Teacher Review For Genius

Promotes collaborative close reading and discussion!

Dev F.
Classroom teacher
The Global Learning Collaborative
New York, NY
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My Grades 10
My Subjects English Language Arts
My Rating 4
Learning Scores
Engagement 4
Pedagogy 5
Support 1
My Students Liked It Yes
My Students Learned Yes
I Would Recommend It Yes
Setup Time 5-15 minutes
Great for Individual
Small group
Student-driven work
Whole class
Great with Advanced learners
Low literacy
Special needs
How I Use It
Students log into Genius.com and access the assigned task on the Assignments and Lesson Plans page. Genius is effective as both a support and a close reading tool. In using Genius.com as a support for reading comprehension, students may access text and read annotations that the teacher has created. These personalized annotations remain hidden from students until they click the text. This assists in students using Genius as a support as opposed to a crutch. I utilize this feature in Genius.com primarily as a tool to be used outside of the classroom. As a close reading tool, the teacher may provide students with the desired text on the Genius platform. Students may the work collaboratively to annotate the text. I prefer to provide students with a focus question for reading that they use as a guide for their annotation. Students collaborate on annotations both in and out of the classroom. I particularly enjoy the collaborative annotation feature of Genius.com for use in the classroom. It serves to hold students accountable for their reading and responses. Genius is also beneficial for providing feedback to multiple students at a time!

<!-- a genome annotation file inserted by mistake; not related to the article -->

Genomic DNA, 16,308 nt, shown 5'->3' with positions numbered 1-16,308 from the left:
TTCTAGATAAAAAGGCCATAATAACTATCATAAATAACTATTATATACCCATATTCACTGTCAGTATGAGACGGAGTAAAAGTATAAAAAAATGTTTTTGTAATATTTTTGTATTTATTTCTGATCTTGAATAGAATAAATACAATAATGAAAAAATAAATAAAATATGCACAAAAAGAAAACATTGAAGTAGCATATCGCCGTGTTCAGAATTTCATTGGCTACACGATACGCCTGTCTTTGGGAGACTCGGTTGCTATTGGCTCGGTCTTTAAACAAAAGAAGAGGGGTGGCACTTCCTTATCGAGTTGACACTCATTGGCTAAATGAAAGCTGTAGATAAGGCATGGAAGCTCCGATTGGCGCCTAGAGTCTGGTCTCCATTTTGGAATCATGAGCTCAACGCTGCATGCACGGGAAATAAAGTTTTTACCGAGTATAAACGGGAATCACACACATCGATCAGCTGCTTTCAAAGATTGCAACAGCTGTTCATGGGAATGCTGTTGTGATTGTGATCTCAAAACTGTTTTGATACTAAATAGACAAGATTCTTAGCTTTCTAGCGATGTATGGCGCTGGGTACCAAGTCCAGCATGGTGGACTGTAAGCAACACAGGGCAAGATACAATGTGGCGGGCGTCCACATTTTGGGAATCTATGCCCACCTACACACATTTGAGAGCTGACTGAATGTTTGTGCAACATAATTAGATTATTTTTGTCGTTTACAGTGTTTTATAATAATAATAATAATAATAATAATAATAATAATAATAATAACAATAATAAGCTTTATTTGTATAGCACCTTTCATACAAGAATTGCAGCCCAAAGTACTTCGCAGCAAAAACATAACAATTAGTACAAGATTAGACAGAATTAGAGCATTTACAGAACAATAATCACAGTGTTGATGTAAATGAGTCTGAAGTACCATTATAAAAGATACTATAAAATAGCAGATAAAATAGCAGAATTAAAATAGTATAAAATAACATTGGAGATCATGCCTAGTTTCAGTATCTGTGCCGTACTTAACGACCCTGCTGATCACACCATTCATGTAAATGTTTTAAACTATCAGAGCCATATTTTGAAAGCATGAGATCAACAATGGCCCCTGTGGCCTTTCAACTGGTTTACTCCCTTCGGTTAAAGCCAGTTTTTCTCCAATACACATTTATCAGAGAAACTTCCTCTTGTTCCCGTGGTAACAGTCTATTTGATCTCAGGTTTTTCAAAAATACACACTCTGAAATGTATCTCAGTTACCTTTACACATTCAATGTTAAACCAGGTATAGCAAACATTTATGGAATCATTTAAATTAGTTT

My Take
There is very little not to love about Genius.com in the English Language Arts classroom! Setup is fairly quick and simple, saving teachers precious time and becoming a verified educator is as simple as sending an email. In the classroom, there is little question that Genius.com promotes close reading and lively discussion. Students are interested to read how their classmates interpret text in comparison to their own views and subsequently, how their classmates respond to their ideas. It is not uncommon to hear voices rise up of the clatter of keys in the classroom as students begin to debate the finer points of literature, using textual evidence for support!